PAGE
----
Written by Katharine Bryce
The shortlist of 2015 Rugby World Cup venues has caused lots of discussion in the recent weeks since the list was released; it has left some rugby fans questioning why some of the country’s rugby venues have not been included. The 17 venues on the list comprise three official rugby venues, and six venues which have never hosted a rugby game previously. Although a main contributing factor to the venue list will have been venue capacity to ensure games are as available to fans as possible, surely there should have been a way to do this without missing out traditional rugby stadia? This article will focus on the two stadia that I see as being the biggest cuts from the official World Cup venue shortlist:
Although the World Cup is being held in England, one of the stadia that I feel is missing from the list is that of Murrayfield, the home of Scottish rugby. There has been very little mention as to why Murrayfield has not been picked, whereas due to contractual reasons the Millennium Stadium has. The stadium itself holds just over 67,000 people: this is a bigger capacity then some of the football venues on the list including that of Stadium MK (end of 2013, capacity will reach 32,000) and the Brighton Community Stadium (Capacity: 27,350). Both of these stadia are nearly half the capacity of Murrayfield. Taking this into account, and the fact that Murrayfield is home to a national rugby team, surely they should have been given a chance to hold a game or even have been allowed to host all of Scotland’s pool games, as Wales wanted to.
By not including Murrayfield, are we not somehow excluding Scottish rugby fans and the Scottish nation? They have included the home of Welsh rugby, thus giving Welsh rugby fans better access to rugby, but for Scottish fans to attend a rugby match they must travel down to Newcastle or Sunderland for pool games, if those stadia are still included in the final list, or to Twickenham or Wembley when the World Cup progresses to the final stages. This could see some Scottish rugby fans choosing not to attend these games because of the potential cost of travel and accommodation.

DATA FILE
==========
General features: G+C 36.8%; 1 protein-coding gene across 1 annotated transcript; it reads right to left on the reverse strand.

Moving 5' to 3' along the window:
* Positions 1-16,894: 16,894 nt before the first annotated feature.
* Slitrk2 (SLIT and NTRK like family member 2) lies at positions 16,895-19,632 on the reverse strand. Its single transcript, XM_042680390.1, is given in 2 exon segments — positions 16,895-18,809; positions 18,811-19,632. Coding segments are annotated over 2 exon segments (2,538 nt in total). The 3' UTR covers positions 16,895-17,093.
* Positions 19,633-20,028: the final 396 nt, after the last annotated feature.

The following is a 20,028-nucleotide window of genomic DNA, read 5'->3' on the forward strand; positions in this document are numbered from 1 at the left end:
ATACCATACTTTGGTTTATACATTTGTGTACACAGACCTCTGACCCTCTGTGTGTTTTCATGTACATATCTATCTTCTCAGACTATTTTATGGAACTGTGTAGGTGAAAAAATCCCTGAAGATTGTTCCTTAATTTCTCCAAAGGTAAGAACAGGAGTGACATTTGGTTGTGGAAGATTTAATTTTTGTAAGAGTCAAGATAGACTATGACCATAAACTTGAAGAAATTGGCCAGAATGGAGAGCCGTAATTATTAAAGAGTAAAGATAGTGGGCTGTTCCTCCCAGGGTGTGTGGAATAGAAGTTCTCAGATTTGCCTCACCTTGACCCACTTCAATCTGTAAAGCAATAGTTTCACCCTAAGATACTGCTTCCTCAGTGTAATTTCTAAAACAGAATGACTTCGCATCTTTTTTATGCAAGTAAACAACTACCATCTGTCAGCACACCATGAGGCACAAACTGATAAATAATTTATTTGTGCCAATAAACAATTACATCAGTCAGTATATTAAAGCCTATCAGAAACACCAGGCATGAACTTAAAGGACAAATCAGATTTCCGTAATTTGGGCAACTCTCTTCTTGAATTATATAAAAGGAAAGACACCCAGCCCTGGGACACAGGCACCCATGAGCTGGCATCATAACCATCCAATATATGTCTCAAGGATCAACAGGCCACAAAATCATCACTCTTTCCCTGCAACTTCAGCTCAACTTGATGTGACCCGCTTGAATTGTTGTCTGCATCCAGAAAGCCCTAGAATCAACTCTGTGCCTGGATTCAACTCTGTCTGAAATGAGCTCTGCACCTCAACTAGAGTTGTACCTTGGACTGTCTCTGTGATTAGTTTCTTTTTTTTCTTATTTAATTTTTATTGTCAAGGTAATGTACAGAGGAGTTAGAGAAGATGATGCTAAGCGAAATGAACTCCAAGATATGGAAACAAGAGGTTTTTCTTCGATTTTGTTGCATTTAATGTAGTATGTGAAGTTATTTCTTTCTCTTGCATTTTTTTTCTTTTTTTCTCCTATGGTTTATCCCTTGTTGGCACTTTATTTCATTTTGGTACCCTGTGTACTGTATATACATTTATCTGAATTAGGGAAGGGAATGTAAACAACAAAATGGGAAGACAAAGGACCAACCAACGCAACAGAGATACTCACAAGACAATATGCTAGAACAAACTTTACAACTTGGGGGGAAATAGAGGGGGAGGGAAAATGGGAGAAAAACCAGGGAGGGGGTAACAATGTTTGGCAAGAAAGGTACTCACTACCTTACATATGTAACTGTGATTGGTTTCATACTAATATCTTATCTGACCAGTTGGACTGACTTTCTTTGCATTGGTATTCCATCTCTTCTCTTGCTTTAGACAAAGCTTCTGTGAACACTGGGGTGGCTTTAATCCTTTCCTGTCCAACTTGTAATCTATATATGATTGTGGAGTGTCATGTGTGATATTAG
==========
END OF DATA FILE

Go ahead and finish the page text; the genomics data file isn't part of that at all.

The Leicester Tigers stadium, Welford road, has also been omitted from the venue short-list. This omission has raised many questions about the selection process as Welford Road holds the biggest capacity in the Aviva Premiership (24,000 in 2012 but predicted 30,000 after redevelopment for the World Cup) and has staged many premiership and European rugby games over the years.
In an official statement, we were informed that Welford Road was not picked due to the the fact that there has been a delay in the redevelopment of the Crumbie Stand. It was also stated that the pitch was undersized according to the selection guidelines, however the grounds’ capacity is bigger than that of the only premiership rugby ground on the list (Gloucester’s Kingsholm Stadium, capacity 16,500), even without the development of the Crumbie Stand. This fact seems to undermine the base reason given for the ground’s omission (capacity). However, through investigation, I have found that the Welford Road pitch is only 91m long, whereas the minimum pitch size given was 95x68m. This would appear to show that the real reason for the omission was due to pitch size, and not the official reason given. The plus side for fans living in the Leicestershire area is that, unlike Scottish fans, they won’t have to travel very far to watch a game as the local football venue, the Walkers Stadium, has been short listed and it is is a mere 10 minute walk from Welford Road.
In conclusion, when looking at the list we can see that only three rugby grounds have been picked, causing anger and upset among some rugby fans as the majority of stadia shortlisted are football grounds. Conversely, we could look at this in a positive light: choosing the larger football stadia creates more seats and with that comes more opportunities to see this sporting spectacular! We, as a nation, get to stage the biggest event in the rugby calendar. The stadium selection shouldn’t be as big a problem as its being made out to be and we should all be looking forward to better accessibility for fans to see a Rugby World Cup game.
This may be a once in a lifetime opportunity.